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November 12, 2003
Anyone who sat through an EAI vendor presentation or has spent more than a few days on an integration project surely has come across the idea of a Hub-and-Spoke architecture. The basic idea of Hub-and-Spoke is pretty simple. It stems from the realization that a completely connected graph of n nodes requires n / 2 * (n -1) edges. If the graph is directed (more closely modeling typical integration systems with unidirectional channels) the number climbs to n * (n - 1). The scary part about this formula is the fact that the number of edges grows with the square of the number of nodes. For example, while 4 nodes require only 6 connections, 8 nodes already require 28 edges. The picture often associated with the dilemma looks like this:
The general idea is that we can avoid the combinatorial explosion of the number of edges if we can replace the "web" with something that resembles a wheel with a central hub and spokes going out to all the nodes. In such a topology, the number of edges is equal to the number of nodes, which means it grows linearly.
The airlines (and FedEx) have been implementing this idea for quite some time. It is much too expensive to fly airplanes directly from everywhere from anywhere. Instead, each carrier maintains a small number of central hubs and tries to route as many flights as possible through these hubs.
So far, so good. Hub-and-Spoke seems to be a great idea, so what else is there to say about it? When translating the concept of hub and spoke to the world of integration it is useful to have a closer look at what a connection between two systems really entails, i.e. what does the line between two boxes really represent? In some cases, the line might be a message queue, in other cases it might be a publish-subscribe topic or in yet other cases it might be the URI. So depending on the system, having a lot of lines might now immediately a problem. While it sure would be a pain to setup a lot of message queues, publish-subscribe topics and URI's are largely logical concepts and having a lot of them night mean a bit more maintenance but is unlikely to be the end of the world.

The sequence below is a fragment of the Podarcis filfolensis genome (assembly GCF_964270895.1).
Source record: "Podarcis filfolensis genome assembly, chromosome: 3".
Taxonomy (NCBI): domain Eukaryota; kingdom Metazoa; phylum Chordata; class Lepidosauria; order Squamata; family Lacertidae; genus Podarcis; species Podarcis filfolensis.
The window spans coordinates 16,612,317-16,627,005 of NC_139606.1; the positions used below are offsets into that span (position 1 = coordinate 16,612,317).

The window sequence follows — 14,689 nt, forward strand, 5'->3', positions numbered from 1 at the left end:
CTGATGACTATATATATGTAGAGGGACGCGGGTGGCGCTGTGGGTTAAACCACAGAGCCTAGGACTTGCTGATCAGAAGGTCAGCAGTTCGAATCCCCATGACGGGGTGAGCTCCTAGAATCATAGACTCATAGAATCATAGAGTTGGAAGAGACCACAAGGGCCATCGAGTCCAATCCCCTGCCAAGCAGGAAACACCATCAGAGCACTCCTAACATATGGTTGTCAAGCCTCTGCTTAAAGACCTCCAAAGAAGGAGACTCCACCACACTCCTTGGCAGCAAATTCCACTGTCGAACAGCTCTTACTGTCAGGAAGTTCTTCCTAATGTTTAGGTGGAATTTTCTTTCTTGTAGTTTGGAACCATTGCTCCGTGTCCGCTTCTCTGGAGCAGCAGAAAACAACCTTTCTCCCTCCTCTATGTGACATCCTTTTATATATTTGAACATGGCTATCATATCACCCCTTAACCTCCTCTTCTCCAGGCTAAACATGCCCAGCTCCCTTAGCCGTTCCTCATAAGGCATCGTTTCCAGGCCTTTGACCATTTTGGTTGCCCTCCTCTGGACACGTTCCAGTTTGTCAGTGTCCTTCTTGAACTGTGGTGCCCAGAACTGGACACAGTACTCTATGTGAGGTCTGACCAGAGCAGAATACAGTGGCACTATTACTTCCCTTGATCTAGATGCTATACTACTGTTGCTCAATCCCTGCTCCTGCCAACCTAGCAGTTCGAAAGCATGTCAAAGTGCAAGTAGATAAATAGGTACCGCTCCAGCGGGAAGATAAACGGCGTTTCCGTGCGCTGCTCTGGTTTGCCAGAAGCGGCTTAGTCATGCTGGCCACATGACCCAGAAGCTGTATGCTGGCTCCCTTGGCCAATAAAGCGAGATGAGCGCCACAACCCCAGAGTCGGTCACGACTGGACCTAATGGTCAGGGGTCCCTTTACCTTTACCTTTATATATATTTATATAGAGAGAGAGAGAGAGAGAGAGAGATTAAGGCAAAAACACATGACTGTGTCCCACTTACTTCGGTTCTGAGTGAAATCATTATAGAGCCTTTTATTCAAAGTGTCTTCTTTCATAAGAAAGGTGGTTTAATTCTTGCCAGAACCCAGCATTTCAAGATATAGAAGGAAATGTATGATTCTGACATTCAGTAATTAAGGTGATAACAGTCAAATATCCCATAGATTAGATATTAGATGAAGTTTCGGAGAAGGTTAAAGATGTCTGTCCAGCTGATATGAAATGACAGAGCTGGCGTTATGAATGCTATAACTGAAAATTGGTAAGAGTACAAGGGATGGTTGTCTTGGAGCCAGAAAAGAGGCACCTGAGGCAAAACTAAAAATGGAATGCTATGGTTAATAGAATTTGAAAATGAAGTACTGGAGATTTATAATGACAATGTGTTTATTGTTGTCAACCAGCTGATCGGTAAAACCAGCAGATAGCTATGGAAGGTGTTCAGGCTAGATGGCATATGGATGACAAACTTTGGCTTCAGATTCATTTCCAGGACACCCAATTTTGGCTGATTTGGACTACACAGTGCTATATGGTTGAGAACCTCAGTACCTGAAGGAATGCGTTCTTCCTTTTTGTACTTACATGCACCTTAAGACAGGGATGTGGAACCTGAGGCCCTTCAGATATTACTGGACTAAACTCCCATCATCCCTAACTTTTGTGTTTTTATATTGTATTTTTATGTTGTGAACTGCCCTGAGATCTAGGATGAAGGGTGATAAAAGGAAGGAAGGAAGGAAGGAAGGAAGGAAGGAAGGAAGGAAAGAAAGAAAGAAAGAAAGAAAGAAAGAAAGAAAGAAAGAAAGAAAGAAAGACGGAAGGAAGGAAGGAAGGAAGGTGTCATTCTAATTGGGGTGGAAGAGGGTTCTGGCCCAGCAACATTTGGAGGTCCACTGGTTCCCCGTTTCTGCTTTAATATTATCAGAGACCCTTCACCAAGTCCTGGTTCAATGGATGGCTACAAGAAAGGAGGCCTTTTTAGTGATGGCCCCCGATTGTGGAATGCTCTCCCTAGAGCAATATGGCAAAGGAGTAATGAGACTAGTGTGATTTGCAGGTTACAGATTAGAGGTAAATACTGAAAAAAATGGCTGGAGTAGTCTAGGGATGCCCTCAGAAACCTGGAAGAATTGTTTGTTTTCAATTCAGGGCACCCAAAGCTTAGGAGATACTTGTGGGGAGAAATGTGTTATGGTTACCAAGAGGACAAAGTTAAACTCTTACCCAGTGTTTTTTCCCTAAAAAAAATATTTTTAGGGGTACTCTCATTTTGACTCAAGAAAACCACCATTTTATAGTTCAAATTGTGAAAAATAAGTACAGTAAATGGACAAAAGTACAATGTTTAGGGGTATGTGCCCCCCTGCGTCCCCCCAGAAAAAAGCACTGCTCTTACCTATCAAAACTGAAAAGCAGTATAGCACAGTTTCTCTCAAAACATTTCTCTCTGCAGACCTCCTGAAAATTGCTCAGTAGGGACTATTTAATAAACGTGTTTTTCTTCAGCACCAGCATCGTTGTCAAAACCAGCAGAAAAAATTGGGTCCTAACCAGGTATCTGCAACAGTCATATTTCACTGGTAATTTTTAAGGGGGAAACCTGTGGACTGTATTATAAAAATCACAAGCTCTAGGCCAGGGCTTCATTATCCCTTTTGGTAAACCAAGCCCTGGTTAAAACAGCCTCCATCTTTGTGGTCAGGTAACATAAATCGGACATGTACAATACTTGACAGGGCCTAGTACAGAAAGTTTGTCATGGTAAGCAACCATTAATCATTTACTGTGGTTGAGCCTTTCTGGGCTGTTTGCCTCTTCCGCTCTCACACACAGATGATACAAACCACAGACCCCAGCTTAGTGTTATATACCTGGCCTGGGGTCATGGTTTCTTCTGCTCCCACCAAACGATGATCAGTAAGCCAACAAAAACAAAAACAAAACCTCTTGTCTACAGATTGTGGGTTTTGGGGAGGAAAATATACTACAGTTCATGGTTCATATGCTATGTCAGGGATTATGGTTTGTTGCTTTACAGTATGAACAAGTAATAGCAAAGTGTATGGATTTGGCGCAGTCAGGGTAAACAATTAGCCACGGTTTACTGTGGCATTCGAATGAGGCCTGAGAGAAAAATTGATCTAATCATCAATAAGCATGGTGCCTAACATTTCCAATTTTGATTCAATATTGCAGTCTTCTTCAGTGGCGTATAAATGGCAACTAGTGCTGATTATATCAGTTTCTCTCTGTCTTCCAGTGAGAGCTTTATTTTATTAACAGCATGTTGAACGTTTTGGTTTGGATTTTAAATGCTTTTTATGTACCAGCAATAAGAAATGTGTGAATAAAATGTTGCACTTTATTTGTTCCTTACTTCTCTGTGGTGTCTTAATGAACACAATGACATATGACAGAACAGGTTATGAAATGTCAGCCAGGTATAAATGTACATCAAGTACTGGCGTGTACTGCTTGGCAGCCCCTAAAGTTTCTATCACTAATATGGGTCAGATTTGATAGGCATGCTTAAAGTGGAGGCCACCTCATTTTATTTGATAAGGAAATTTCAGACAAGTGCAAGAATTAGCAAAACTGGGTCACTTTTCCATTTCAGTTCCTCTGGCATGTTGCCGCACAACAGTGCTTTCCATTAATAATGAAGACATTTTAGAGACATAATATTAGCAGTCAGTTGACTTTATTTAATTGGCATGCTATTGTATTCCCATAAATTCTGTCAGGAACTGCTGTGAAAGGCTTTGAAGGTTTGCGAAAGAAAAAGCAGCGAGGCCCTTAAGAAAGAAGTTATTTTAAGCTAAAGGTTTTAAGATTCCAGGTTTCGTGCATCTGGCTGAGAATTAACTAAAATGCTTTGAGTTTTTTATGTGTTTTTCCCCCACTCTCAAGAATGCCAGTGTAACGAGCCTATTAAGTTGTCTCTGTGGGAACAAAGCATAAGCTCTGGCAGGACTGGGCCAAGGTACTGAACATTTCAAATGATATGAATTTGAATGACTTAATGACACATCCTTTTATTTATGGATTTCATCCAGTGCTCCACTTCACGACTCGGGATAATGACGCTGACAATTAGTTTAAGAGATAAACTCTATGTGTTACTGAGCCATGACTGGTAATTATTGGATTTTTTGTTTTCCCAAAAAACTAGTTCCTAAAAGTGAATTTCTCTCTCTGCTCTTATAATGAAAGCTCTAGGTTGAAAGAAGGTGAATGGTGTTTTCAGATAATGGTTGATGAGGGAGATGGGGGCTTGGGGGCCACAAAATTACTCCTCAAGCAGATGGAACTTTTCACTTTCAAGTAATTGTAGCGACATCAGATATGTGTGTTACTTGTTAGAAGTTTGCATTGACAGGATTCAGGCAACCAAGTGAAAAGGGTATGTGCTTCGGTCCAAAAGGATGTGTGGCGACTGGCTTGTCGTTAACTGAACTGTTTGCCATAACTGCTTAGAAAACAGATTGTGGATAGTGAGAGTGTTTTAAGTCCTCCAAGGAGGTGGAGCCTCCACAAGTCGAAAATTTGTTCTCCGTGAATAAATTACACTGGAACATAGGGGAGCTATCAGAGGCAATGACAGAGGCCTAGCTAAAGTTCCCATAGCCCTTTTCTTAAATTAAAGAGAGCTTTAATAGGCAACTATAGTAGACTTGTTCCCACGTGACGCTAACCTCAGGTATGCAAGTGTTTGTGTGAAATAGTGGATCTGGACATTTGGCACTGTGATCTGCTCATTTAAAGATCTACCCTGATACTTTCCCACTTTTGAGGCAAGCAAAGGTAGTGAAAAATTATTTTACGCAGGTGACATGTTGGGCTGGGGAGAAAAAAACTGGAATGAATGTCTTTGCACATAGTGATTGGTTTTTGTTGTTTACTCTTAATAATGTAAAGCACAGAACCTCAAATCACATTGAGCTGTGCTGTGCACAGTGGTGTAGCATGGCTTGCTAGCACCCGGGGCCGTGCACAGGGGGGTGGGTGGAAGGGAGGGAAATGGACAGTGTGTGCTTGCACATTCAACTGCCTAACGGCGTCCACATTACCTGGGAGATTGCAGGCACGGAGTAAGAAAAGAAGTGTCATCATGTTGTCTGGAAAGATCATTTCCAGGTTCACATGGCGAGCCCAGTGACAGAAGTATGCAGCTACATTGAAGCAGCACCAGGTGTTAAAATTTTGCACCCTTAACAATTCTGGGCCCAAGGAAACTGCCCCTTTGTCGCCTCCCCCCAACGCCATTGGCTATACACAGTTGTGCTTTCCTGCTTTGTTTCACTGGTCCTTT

But the Hub-and-Spoke architecture also provides another significant benefit -- it decouples sender and receiver by inserting an active mediator in the middle - the hub. For example, this hub can perform the important function of routing incoming messages to the correct destination. As such, it decouples the sender of the message from having to know the location of the receiver. Having all messages travel though a central component is also great for logging messages or to control message flow. The Hub-and-Spoke style applied in this manner is commonly referred to as Message Broker because the hub brokers messages between the participants.
A Message Broker should also include a protocol translation and data transformation function. For example, a message may arrive via a message queue, but has to be passed on via HTTP. Also, location transparency is only an illusion unless data format translation is also provided. Otherwise, a change in the destination (i.e. a request in form of a message is now being serviced by another component) is very likely to require a change in the message data format. Without a Message Translator in between, the message originator would also have to be changed. Therefore, the implementation of this type of Hub-and-Spoke architecture typically includes data format translation capabilities.